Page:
Surely Gary Hoey needs no introduction…this is the rock and blues guitarist’s twenty-first album after all. Plus, he holds the significant honour of being one of the very, very few artists to be allowed into my house as far as Christmas music is concerned. Seriously, if you want to hear tired old Christmas songs transformed into something worth listening to try out the Ho! Ho! Hoey albums…or Merry Axemas volumes one and two. They are the only ones that this bah-humbug miserable git recognizes the event with. Admittedly I don’t have all of his other output as the shredding side of his rock playing is not a regular genre for me…this new release, Neon Highway Blues, is a different beast and builds on the excellent Dust and Bones album he did in 2016. This is most definitely blues-rock and, along with a couple of special guests, he has channelled all of his prowess and energy into putting the blues through his (mainly) Stratocaster wizardry and serving up to eleven tracks of quality rocking blues. He has again focused on the composition of melody, lyrics and solos and, while we still get arpeggios aplenty, they are designed with the song rather than just wild soloing that some players seem unable to find a cure for. This album clearly shows that Gary is a fluid and tone aware guitarist who has fused rock and blues in an interesting and entertaining way.
It all starts with a funk laden blues-rock duet with Eric Gales called Under The Rug. The funk is there throughout and reinforced by the harmony riffs and solos which are stunning. The guitar refrains are underpinned by some tasty B3 and this gives Gary and Eric the freedom to play around with the melody in their solos. Next track, Mercy Of Love, has Josh Smith adding his touch to a slower heavy blues (check out his recent Burn To Grow CD if you don’t know Josh and be amazed). This defines blues in its guitar phrasing as it speaks to you before the words even begin, and continues to punctuate the verses before building up to a clever solo from each player. A complete contrast next, as we get a glorious slide guitar weaving throughout Your Kind Of Love…by its very nature the bottleneck reduces the notes, adds a slinky tone that, when played as well as it is here, makes me rejoice. The song has a swing and a Texas feel that makes this such a damn good song. Don’t Come Crying is next and features Gary’s son on guitar. Ian Hoey is a real talent too and adds some Kossoff tinges to the guitar interjections along the way. The electric lilt is maintained through the solos as the temptation to add too many notes is, largely, resisted. Still Believe In Love is full of blues clichés and it works just great! Yes, the basic rhythms and riffs are familiar, but the sparser guitar and that wonderful B3 again, make it a welcome addition as the familiar is renewed. Next up is the first instrumental, Almost Heaven, and shows more blues restraint as the acoustic to electric song develops into an emotional, textured and melodic tune. OK, it could have appeared on many a Morse or Satriani album but it has a feel that keeps you within the fabric of the melodies, as the previously mentioned geniuses (genii?) do so effortlessly. I Felt Alive brings us the best of both worlds…slide, clean and fuzzed picked sections that all add up to a heavier blues of quality. The bass shines on this one too with a (comparatively) simple and effective sound. The solo is one the best on the album as the carefully chosen notes have echo added in parts to generate atmosphere, as does the closing thirty seconds with just the guitar and piano taking us to the end. Another instrumental appears with Waiting On The Sun as Gary slowly builds tension with slow picked chords. Then his lead takes the place of lyrics rather well and allows the whole thing to develop into a narrative that you will interpret as you will as the mood takes hold. Guitar star Lance Lopez is the guest on Damned If I Do and, together they make this rock song into a powerful blues based shuffle that you will put on repeat, as I have. The slide is subtle, suggestive and sleazy; the riff just the right side of formulaic and the solos are err…electric, brilliant and, importantly, fitting in the sense of the song and the wider blues-rock framework. Penultimate track, Living The High Life is a southern tinged blues-rock with a neat rhythmic pattern to it. The solo, while pure genius, is a bit too fast and technical for my mind as I envisaged a more restrained and swampy feel was warranted…but that’s just me. Final and title track, Neon Highway Blues is an instrumental that has a surprising twang and slow almost Hawaiian guitar sound…it is actually, despite that description, a slow, yet uplifting example of controlled guitar playing.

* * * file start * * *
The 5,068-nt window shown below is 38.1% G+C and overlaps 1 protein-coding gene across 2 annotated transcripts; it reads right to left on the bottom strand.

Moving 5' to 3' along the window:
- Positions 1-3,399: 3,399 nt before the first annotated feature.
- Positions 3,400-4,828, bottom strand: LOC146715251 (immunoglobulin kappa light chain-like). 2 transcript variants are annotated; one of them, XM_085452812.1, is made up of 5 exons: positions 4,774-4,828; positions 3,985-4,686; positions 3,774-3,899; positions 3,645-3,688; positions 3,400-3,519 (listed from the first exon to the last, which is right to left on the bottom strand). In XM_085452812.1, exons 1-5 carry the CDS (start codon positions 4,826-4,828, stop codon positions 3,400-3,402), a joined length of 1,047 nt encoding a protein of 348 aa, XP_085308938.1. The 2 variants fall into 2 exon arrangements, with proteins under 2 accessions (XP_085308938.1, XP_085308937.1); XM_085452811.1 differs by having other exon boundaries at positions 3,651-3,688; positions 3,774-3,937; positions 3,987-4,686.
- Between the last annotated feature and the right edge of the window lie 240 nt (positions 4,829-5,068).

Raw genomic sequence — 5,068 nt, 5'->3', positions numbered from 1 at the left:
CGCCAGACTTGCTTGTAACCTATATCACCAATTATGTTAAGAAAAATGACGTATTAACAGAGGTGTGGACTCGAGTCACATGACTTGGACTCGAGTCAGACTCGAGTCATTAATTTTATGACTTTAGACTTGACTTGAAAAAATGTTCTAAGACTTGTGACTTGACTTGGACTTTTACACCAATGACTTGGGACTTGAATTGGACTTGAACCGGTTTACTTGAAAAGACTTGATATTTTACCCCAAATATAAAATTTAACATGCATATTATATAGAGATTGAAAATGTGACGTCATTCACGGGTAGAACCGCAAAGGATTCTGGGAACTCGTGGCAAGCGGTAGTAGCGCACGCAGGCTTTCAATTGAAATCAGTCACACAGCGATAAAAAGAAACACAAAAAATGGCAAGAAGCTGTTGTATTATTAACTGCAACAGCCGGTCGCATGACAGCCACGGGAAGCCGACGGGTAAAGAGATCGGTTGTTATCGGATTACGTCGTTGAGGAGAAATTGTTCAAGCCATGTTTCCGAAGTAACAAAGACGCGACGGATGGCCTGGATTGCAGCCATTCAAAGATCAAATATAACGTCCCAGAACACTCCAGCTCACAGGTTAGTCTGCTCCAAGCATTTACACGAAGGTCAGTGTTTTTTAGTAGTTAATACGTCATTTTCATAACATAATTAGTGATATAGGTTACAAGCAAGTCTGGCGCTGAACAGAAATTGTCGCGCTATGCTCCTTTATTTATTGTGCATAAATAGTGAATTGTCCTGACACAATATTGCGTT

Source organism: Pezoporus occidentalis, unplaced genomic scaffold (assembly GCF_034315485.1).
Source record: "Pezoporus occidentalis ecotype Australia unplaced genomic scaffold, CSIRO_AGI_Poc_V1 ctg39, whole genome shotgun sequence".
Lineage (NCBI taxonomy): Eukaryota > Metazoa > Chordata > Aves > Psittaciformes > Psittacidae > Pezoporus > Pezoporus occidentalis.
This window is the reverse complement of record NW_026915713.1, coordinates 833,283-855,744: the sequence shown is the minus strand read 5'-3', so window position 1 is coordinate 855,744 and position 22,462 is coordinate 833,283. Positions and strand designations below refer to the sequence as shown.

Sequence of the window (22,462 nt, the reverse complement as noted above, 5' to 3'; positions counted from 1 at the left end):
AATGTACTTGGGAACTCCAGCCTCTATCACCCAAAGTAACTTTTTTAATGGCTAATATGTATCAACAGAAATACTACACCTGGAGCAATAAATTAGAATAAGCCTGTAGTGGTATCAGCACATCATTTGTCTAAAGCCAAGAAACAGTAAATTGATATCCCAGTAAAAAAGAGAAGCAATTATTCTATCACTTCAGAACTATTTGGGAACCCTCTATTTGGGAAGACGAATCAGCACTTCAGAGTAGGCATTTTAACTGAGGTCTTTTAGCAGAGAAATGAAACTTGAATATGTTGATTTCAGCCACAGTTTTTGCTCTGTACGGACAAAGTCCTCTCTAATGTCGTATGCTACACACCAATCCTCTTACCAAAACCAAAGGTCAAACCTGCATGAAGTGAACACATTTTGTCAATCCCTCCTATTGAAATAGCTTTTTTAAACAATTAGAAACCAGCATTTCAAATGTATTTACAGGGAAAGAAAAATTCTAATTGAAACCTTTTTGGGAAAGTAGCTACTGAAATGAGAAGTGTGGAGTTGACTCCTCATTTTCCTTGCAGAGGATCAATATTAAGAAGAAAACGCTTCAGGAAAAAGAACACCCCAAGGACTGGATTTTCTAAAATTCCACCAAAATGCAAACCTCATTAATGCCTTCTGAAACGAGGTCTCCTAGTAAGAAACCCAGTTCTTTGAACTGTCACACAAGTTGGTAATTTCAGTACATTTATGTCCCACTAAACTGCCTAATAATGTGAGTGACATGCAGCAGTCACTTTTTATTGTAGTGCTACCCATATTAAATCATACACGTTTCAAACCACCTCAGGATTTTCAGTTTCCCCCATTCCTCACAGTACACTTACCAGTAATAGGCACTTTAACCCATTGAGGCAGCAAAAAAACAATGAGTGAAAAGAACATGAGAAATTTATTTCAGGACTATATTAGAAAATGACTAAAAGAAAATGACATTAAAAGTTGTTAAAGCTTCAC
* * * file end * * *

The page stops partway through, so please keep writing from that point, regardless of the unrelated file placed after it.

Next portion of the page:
This is, I’m sure, an album that will divide blues fans…the purists will want to dismiss it; the broader minded will welcome it with open arms. I would advise, do not dismiss…listen carefully and more than once to absorb the skill and true blues foundations behind every track. For me, it is a blues-based, quality work that I will return to regularly and wonder every time at the skill and dexterity on display.
EIGHTdoodle paws out of TEN …
- Under The Rug (feat. Eric Gales)
- Mercy Of Love (feat. Josh Smith)
- Your Kind Of Love
- Don’t Come Crying (feat. Ian Hoey)
- Still Believe In Love
- Almost Heaven
- I Felt Alive
- Waiting On The Sun
- Damned If I Do (feat. Lance Lopez)
- Living The Highlife
- Neon Highway Blues
Gary Hoey: guitar, vocals
Matt Scurfield: drums
A J Pappas: bass
(Apologies to the very adept keyboard player…I couldn’t find a credit for you…so, please take this one)